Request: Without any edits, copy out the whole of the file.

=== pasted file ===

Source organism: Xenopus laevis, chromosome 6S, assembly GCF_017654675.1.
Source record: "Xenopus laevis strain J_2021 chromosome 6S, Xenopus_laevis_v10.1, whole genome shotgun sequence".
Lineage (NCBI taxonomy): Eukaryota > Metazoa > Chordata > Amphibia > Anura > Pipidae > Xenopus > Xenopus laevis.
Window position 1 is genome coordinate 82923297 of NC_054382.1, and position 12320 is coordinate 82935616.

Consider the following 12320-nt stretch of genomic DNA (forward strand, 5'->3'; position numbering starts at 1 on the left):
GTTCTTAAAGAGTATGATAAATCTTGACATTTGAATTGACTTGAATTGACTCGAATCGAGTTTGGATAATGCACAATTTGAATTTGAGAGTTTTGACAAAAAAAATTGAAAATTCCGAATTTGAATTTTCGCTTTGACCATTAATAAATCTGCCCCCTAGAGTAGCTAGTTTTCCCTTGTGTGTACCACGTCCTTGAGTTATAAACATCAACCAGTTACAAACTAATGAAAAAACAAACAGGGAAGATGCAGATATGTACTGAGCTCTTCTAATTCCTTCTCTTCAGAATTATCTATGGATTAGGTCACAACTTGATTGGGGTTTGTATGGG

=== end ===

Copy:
Source organism: Xenopus laevis, chromosome 6S, assembly GCF_017654675.1.
Source record: "Xenopus laevis strain J_2021 chromosome 6S, Xenopus_laevis_v10.1, whole genome shotgun sequence".
Lineage (NCBI taxonomy): Eukaryota > Metazoa > Chordata > Amphibia > Anura > Pipidae > Xenopus > Xenopus laevis.
Window position 1 is genome coordinate 82923297 of NC_054382.1, and position 12320 is coordinate 82935616.

Consider the following 12320-nt stretch of genomic DNA (forward strand, 5'->3'; position numbering starts at 1 on the left):
GTTCTTAAAGAGTATGATAAATCTTGACATTTGAATTGACTTGAATTGACTCGAATCGAGTTTGGATAATGCACAATTTGAATTTGAGAGTTTTGACAAAAAAAATTGAAAATTCCGAATTTGAATTTTCGCTTTGACCATTAATAAATCTGCCCCCTAGAGTAGCTAGTTTTCCCTTGTGTGTACCACGTCCTTGAGTTATAAACATCAACCAGTTACAAACTAATGAAAAAACAAACAGGGAAGATGCAGATATGTACTGAGCTCTTCTAATTCCTTCTCTTCAGAATTATCTATGGATTAGGTCACAACTTGATTGGGGTTTGTATGGG